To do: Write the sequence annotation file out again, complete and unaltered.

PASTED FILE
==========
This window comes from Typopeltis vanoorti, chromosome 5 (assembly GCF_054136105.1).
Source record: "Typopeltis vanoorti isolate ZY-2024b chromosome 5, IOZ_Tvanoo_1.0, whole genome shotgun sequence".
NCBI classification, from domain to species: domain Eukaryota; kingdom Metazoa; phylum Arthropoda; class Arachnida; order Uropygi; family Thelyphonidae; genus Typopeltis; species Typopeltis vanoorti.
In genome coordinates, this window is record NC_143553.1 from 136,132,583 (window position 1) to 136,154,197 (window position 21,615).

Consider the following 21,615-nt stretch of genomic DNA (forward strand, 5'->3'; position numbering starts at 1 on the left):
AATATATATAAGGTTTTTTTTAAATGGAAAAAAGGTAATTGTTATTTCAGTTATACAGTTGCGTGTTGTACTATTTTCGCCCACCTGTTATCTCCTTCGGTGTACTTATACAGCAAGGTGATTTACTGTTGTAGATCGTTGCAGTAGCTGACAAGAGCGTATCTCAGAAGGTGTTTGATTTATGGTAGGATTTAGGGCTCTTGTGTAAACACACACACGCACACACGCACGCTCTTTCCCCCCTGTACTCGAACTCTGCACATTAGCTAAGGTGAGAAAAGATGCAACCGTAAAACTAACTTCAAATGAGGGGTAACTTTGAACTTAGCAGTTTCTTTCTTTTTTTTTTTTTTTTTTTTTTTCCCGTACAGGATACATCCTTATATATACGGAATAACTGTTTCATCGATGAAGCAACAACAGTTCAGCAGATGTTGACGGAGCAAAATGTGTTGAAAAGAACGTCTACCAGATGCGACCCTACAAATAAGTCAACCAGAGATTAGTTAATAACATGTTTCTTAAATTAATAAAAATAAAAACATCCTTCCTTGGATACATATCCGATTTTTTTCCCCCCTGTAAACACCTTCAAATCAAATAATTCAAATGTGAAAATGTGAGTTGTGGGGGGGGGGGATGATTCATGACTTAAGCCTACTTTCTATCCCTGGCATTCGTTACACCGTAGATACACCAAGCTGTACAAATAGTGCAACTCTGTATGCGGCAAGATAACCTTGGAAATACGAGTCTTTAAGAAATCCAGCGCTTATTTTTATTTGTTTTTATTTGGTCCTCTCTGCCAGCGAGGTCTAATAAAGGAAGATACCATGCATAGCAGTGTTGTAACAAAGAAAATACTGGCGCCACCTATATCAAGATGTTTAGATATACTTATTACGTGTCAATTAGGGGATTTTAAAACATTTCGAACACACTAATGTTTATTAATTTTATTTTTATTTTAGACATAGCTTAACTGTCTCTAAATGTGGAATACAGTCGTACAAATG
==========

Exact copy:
This window comes from Typopeltis vanoorti, chromosome 5 (assembly GCF_054136105.1).
Source record: "Typopeltis vanoorti isolate ZY-2024b chromosome 5, IOZ_Tvanoo_1.0, whole genome shotgun sequence".
NCBI classification, from domain to species: domain Eukaryota; kingdom Metazoa; phylum Arthropoda; class Arachnida; order Uropygi; family Thelyphonidae; genus Typopeltis; species Typopeltis vanoorti.
In genome coordinates, this window is record NC_143553.1 from 136,132,583 (window position 1) to 136,154,197 (window position 21,615).

Consider the following 21,615-nt stretch of genomic DNA (forward strand, 5'->3'; position numbering starts at 1 on the left):
AATATATATAAGGTTTTTTTTAAATGGAAAAAAGGTAATTGTTATTTCAGTTATACAGTTGCGTGTTGTACTATTTTCGCCCACCTGTTATCTCCTTCGGTGTACTTATACAGCAAGGTGATTTACTGTTGTAGATCGTTGCAGTAGCTGACAAGAGCGTATCTCAGAAGGTGTTTGATTTATGGTAGGATTTAGGGCTCTTGTGTAAACACACACACGCACACACGCACGCTCTTTCCCCCCTGTACTCGAACTCTGCACATTAGCTAAGGTGAGAAAAGATGCAACCGTAAAACTAACTTCAAATGAGGGGTAACTTTGAACTTAGCAGTTTCTTTCTTTTTTTTTTTTTTTTTTTTTTTCCCGTACAGGATACATCCTTATATATACGGAATAACTGTTTCATCGATGAAGCAACAACAGTTCAGCAGATGTTGACGGAGCAAAATGTGTTGAAAAGAACGTCTACCAGATGCGACCCTACAAATAAGTCAACCAGAGATTAGTTAATAACATGTTTCTTAAATTAATAAAAATAAAAACATCCTTCCTTGGATACATATCCGATTTTTTTCCCCCCTGTAAACACCTTCAAATCAAATAATTCAAATGTGAAAATGTGAGTTGTGGGGGGGGGGGATGATTCATGACTTAAGCCTACTTTCTATCCCTGGCATTCGTTACACCGTAGATACACCAAGCTGTACAAATAGTGCAACTCTGTATGCGGCAAGATAACCTTGGAAATACGAGTCTTTAAGAAATCCAGCGCTTATTTTTATTTGTTTTTATTTGGTCCTCTCTGCCAGCGAGGTCTAATAAAGGAAGATACCATGCATAGCAGTGTTGTAACAAAGAAAATACTGGCGCCACCTATATCAAGATGTTTAGATATACTTATTACGTGTCAATTAGGGGATTTTAAAACATTTCGAACACACTAATGTTTATTAATTTTATTTTTATTTTAGACATAGCTTAACTGTCTCTAAATGTGGAATACAGTCGTACAAATG